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Innovation, Entrepreneurs, and Small Business

Jackelope_poster2.JPGLittle in the current economy gives one reason to be upbeat. Yet, the recent focus on entrepreneurial activities, innovation, and the best way to keep the country moving forward seems at least to focus on the best questions. What these new ventures look like and what they need to thrive varies from context to context. For example. Ann Bartow, Mike Madison, and I gave talks at West Virgina Law’s Digital Entrepreneurship: The Incentives and Legal Risks. We and several others looked at the different ways law can help or harm digital entrepreneurship. As Mike noted, Fordham just had a conference called When Worlds Collide: Intellectual Property at the Interface Between Systems of Knowledge Creation. And on April 24 the University of Wisconsin Law School is hosting a Creativity, Law and Entrepreneurship Workshop. As much as I love to talk about IP and innovation, two recent encounters reminded me that the law plays a huge role in business success in general.

In one case, a boutique gin distiller called Peach Street has made a damn fine gin called Jackelope. If you are in Colorado where the gin is made, the cost is about $30. If, however, you are lucky enough to buy it from a local store the price rises to around $45 per bottle. Now I will tell you that the gin is worth it. Nonetheless, facing competition from companies with better scale and larger distribution networks such as say Hendrick’s, Peach Street will have real problems. Hendrick’s is a favorite among gin drinkers and costs quite a bit less that Jackelope. I still say Jackelope is worth it. But getting people to try it at that price point is difficult. It may be that scale is Peach Street’s problem. It may have to find a way to lower its price and rely on volume to compete. If there is no way to lower the price point, Peach Street may be doing as well as it can for now. Yet, it could be that the Internet provides a lever that Peach Street would not have had ten years ago. The marketing is direct and sales could be handled online. That leaves distribution.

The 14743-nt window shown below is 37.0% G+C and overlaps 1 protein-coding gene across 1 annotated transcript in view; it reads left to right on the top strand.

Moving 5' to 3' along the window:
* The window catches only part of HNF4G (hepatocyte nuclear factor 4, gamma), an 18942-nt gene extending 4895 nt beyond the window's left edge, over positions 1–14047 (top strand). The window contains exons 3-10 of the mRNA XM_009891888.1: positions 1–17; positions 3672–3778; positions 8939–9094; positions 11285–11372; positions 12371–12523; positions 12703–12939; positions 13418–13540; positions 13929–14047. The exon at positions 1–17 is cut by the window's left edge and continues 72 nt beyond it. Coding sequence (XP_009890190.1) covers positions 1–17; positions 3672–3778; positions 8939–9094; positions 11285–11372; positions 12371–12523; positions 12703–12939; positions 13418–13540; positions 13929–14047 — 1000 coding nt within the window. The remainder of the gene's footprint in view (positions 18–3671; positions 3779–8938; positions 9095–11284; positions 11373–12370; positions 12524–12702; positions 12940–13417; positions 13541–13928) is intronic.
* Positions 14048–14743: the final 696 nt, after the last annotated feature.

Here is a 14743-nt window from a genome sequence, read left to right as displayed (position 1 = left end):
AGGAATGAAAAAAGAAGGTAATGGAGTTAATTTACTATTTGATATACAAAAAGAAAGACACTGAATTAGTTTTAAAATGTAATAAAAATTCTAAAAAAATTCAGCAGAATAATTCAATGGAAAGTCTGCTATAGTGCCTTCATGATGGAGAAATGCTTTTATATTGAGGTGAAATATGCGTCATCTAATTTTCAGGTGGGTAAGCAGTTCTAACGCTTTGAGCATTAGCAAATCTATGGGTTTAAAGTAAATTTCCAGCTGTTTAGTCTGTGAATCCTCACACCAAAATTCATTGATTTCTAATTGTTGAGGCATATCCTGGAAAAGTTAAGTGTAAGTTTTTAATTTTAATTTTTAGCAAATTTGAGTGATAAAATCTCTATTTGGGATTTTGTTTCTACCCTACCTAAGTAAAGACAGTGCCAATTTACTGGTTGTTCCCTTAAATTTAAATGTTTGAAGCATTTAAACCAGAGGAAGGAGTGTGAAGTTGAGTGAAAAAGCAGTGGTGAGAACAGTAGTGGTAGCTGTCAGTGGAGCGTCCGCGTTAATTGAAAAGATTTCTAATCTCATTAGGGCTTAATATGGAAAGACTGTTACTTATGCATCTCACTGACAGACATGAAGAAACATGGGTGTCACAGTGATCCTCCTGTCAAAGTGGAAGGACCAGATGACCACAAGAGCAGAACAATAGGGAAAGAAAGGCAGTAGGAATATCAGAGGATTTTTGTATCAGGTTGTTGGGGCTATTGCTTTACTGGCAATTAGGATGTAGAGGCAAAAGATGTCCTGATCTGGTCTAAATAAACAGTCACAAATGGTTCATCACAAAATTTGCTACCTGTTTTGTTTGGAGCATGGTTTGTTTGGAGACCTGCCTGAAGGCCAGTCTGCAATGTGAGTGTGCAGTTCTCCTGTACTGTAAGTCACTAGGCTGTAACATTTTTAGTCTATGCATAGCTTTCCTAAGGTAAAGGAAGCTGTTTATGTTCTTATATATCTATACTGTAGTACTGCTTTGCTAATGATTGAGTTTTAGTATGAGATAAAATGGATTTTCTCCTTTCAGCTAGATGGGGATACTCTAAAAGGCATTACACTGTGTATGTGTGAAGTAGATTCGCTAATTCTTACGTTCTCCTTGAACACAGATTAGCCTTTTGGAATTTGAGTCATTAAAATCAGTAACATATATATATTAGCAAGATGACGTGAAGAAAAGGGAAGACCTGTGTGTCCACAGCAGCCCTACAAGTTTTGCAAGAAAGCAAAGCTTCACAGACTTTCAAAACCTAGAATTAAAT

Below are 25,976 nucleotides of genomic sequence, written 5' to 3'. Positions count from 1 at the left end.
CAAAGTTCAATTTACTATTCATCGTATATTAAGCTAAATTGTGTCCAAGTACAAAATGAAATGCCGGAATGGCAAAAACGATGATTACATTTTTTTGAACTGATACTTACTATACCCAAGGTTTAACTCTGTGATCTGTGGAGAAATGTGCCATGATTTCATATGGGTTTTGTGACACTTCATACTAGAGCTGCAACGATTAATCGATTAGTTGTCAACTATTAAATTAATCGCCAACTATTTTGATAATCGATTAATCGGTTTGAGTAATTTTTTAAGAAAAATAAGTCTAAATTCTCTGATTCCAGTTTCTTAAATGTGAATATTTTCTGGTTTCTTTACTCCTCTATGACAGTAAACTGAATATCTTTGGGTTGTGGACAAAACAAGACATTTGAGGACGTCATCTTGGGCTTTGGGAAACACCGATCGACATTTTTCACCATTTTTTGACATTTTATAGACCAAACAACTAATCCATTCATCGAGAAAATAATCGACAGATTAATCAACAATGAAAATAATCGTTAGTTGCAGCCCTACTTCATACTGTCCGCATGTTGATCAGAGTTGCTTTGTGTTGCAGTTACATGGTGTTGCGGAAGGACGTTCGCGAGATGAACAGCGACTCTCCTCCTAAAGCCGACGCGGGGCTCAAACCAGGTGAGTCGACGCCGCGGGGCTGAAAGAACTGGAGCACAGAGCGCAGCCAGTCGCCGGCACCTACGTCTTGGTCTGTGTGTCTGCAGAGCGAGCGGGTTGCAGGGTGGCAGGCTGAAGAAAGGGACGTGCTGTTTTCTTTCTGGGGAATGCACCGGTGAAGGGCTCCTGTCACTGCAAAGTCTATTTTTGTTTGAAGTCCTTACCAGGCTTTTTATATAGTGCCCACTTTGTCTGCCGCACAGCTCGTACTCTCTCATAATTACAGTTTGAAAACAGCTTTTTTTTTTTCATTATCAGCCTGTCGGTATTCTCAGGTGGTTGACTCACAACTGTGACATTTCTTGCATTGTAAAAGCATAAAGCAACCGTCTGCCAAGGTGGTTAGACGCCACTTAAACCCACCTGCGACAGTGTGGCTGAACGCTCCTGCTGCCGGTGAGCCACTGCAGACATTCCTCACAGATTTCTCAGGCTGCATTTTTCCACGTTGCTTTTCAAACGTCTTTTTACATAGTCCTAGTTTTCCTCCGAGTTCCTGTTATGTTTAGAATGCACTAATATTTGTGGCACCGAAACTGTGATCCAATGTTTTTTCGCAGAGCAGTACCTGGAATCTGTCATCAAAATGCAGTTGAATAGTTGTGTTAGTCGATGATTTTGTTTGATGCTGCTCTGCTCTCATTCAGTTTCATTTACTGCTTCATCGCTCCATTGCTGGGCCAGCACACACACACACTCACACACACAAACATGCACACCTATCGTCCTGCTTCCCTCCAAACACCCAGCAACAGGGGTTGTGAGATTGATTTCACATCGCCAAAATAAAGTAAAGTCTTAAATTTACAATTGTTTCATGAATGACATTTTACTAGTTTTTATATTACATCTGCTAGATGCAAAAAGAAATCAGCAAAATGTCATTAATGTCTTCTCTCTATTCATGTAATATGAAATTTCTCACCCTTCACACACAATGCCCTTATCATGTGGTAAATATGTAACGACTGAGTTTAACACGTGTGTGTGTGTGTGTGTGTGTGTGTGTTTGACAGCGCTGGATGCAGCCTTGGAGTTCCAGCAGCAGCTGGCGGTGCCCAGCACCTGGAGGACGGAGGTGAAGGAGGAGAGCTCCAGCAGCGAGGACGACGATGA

So could the Internet unleash the mighty not-so-mythical beast that is Jackelope gin? It is hard to tell but seems unlikely. Liquor laws and interstate shipping rules are complicated enough so that smaller companies have a difficult time navigating the wine rules which may or may not map to spirits. As a law, technology, and innovation problem, one would hope that we could reduce the country’s internal trade barriers on alcohol and stimulate more business. Microbrewed beer, local (i.e., non-Californian) wines, and artisan spirits are growing industries. Letting them reach potential markets across the country makes sense. So perhaps one area where the law can help entrepreneurs is working to navigate the current regulations on interstate alcohol sales and advocating for simpler regulations so that business is regulated but not strangled.


My American Name